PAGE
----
P/O Willis Blue 2 AUS reports – 2 Me.109s came down out of the sun and passed over the top of the Squadron and appeared to attack the Leader (W/Cdr. Kent. Blue 1). The E/A then almost collided with Blue 2 and then half rolled in front of the squadron where Blue 2 fired a short burst of 1 second from 150yds, full deflection at the E/A leader. This was when the Squadron was 1st attacked, being about to cross the coast out of France at approximately 14,000ft. Blue 2 made no claim.
The wounds were sufficient to grant a week off operations. Pilot Officer Willis returned to operations on 26 August, with the first of five Circuses in six days. The intensity of operations during August 1941 marked a concerted effort by the RAF to draw Luftwaffe strength away from the invasion of Russia.
Willis opened September by taking part in a Roadstead anti-shipping operation to Ostend on the 2nd. This time he was leading Black Section with Sergeant Archie Stuart and, as the Blenheims turned for home, Willis spotted one flying low across the water with its propellers throwing up spume from the sea. In his combat report Willis related:
I was Black 1 and after the attack on the ship I saw one of the Blenheims returning at sea level without escort. I broke away with Black 2 and we took over the escort both weaving behind it. About 2 minutes later I saw Me.109 turning to attack Black 2, as I turned towards it I saw a second Me.109 and decided to attack it as Black 2 seemed to be in a better position to deal with the first E/A. As the second E/A was making a steep climbing turn to port, I turned inside it and gave it a 1.5 second burst. E/A dived away and I gave it another short burst just before it dived almost vertically into the sea. I thought I saw the port side riddled with holes caused by my fire. (During this combat the Blenheim must have got away as we did not see it again) E/As camouflage was standard.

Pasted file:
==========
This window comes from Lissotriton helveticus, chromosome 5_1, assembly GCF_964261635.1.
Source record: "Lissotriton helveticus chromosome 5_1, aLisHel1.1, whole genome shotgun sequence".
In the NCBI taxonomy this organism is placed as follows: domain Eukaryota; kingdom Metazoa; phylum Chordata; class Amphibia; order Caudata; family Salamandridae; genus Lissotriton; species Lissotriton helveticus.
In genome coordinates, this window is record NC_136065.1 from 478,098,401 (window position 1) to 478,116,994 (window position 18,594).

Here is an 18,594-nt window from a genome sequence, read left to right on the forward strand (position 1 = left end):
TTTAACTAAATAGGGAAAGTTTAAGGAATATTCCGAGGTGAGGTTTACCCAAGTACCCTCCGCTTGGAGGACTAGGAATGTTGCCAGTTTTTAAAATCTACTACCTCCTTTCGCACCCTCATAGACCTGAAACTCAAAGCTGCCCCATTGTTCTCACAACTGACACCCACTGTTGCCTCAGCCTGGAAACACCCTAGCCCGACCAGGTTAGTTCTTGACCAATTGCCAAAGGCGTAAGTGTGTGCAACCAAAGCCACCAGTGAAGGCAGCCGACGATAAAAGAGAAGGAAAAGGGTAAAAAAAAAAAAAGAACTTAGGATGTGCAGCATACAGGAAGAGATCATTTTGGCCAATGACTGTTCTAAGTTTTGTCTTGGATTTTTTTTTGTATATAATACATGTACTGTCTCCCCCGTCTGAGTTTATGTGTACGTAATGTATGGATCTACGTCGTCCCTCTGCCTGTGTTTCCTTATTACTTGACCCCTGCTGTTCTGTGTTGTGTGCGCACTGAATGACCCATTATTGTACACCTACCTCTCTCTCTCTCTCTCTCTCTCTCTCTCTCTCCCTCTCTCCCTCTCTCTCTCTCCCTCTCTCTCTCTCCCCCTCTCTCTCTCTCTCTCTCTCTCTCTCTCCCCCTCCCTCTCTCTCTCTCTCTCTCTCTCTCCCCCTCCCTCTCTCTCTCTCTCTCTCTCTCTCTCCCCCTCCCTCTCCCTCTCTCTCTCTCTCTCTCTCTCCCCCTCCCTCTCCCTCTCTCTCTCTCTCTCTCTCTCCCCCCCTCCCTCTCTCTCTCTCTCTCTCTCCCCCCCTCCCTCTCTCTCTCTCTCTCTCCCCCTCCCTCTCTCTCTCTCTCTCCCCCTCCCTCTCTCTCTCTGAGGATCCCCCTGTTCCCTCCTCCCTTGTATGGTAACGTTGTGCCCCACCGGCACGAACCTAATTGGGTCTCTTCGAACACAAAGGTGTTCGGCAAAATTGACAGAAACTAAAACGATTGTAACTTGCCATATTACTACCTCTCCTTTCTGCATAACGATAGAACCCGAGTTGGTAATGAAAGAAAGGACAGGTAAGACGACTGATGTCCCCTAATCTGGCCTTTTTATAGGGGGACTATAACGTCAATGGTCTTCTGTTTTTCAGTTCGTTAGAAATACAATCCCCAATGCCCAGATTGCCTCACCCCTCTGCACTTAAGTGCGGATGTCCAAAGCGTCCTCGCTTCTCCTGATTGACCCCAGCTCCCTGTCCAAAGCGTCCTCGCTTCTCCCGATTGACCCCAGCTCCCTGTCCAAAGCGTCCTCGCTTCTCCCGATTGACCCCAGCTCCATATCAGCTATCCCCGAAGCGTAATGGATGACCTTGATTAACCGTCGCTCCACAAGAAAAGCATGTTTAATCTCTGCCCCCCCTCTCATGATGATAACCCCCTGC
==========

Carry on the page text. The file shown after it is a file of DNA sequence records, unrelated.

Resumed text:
The claim was verified by Sergeant Archie Stuart flying as Black 2 who credited with downing the second Me.109. Willis and Stuart were the only pilots to engage the enemy on the operation.
Shortly afterwards, Willis embarked on a seven day leave. His return to the squadron saw a gentle reintroduction to flying with his first two flights being squadron practise “Balbos”.
18 September saw the squadron take part in Circus 99 to Le Grande-Querville Power Station near Rouen. 452 were one of six fighter squadrons escorting the bombers. Circus 99 had been intended as a diversionary attack for Circus 97, intending to split the defenders’ forces. However, the Hampdens on Circus 97 aborted leaving their fighters to perform an ineffectual sweep. Consequently, the Germans were able to concentrate on Circus 99. The Luftwaffe responded to the RAF, launching around 150 fighters to intercept with around 100 orbiting St. Omer. 452 flew as close escort to the bombers at 10,000ft but after escorting Hurricanes from Circus 97 joined the formation, 452 climbed to 12,000ft to join 485 and 602 but were squeezed out on the approach to the target and forced to climb to 14,000ft – it was now the highest flying squadron in the enlarged escort. The determined German attacks broke up the defenders and, as the force turned for home, Black Section of Willis and Stuart found themselves at the tail of “B” Flight, nearest the attacking Me.109s.
The Squadron diary recalls the events:
P/O Willis (AUS) (Black 1) was last seen in company with Sgt. Stuart (Black 2) by Sgt. Wawn (Green 2) who drove away 2 Me.109s which were attacking Black Section from behind. There were an abnormal number of e/a in the vicinity at this time, and although P/O Willis and Sgt. Stuart were not seen to break away, they were not shot down at this point of the combat.
Willis along with Sergeants Stuart, Try and Manning were missing at the end of the Circus. Stuart and Try were later confirmed as prisoners of war. Pilot Officer Willis had almost succeeded in reaching the coast before being shot down, his remains were recovered from the Spitfire wreck and interred by the Germans. 18 September 1941 marked the heaviest losses sustained by 452 during their residence at Kenley.
Flying Officer William Douglas Willis is buried in Ste. Marie Cemetery, Le Havre. The inscription reads:
“Remembered with honour”
He was also commemorated on a plaque in the Victoria Country Roads Board Offices, unveiled on 5 November 1952, which remembers the 9 officers and at least 8 employees of the Board who made the supreme sacrifice in WWII.
Rest in peace Sir and thank you for your service.